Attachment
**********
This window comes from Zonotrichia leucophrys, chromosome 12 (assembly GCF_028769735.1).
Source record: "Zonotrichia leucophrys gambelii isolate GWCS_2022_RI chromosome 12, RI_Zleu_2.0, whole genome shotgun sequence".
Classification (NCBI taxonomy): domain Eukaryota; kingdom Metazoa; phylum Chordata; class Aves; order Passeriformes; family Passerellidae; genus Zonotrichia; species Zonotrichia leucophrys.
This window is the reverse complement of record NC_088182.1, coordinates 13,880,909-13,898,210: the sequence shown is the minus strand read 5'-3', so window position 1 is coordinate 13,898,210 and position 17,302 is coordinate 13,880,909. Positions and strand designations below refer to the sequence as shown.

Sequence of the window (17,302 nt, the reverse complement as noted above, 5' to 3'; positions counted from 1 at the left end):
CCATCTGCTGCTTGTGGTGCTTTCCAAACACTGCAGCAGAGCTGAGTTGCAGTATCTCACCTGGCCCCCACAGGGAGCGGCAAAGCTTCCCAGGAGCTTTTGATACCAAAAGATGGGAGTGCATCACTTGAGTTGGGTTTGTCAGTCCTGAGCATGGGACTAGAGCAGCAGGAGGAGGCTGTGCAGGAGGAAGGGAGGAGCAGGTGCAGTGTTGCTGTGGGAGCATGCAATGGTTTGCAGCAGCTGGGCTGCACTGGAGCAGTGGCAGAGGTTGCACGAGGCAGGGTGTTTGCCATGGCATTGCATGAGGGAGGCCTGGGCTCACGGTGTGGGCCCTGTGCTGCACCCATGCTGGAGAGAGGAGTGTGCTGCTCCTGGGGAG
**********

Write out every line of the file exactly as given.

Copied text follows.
This window comes from Zonotrichia leucophrys, chromosome 12 (assembly GCF_028769735.1).
Source record: "Zonotrichia leucophrys gambelii isolate GWCS_2022_RI chromosome 12, RI_Zleu_2.0, whole genome shotgun sequence".
Classification (NCBI taxonomy): domain Eukaryota; kingdom Metazoa; phylum Chordata; class Aves; order Passeriformes; family Passerellidae; genus Zonotrichia; species Zonotrichia leucophrys.
This window is the reverse complement of record NC_088182.1, coordinates 13,880,909-13,898,210: the sequence shown is the minus strand read 5'-3', so window position 1 is coordinate 13,898,210 and position 17,302 is coordinate 13,880,909. Positions and strand designations below refer to the sequence as shown.

Sequence of the window (17,302 nt, the reverse complement as noted above, 5' to 3'; positions counted from 1 at the left end):
CCATCTGCTGCTTGTGGTGCTTTCCAAACACTGCAGCAGAGCTGAGTTGCAGTATCTCACCTGGCCCCCACAGGGAGCGGCAAAGCTTCCCAGGAGCTTTTGATACCAAAAGATGGGAGTGCATCACTTGAGTTGGGTTTGTCAGTCCTGAGCATGGGACTAGAGCAGCAGGAGGAGGCTGTGCAGGAGGAAGGGAGGAGCAGGTGCAGTGTTGCTGTGGGAGCATGCAATGGTTTGCAGCAGCTGGGCTGCACTGGAGCAGTGGCAGAGGTTGCACGAGGCAGGGTGTTTGCCATGGCATTGCATGAGGGAGGCCTGGGCTCACGGTGTGGGCCCTGTGCTGCACCCATGCTGGAGAGAGGAGTGTGCTGCTCCTGGGGAG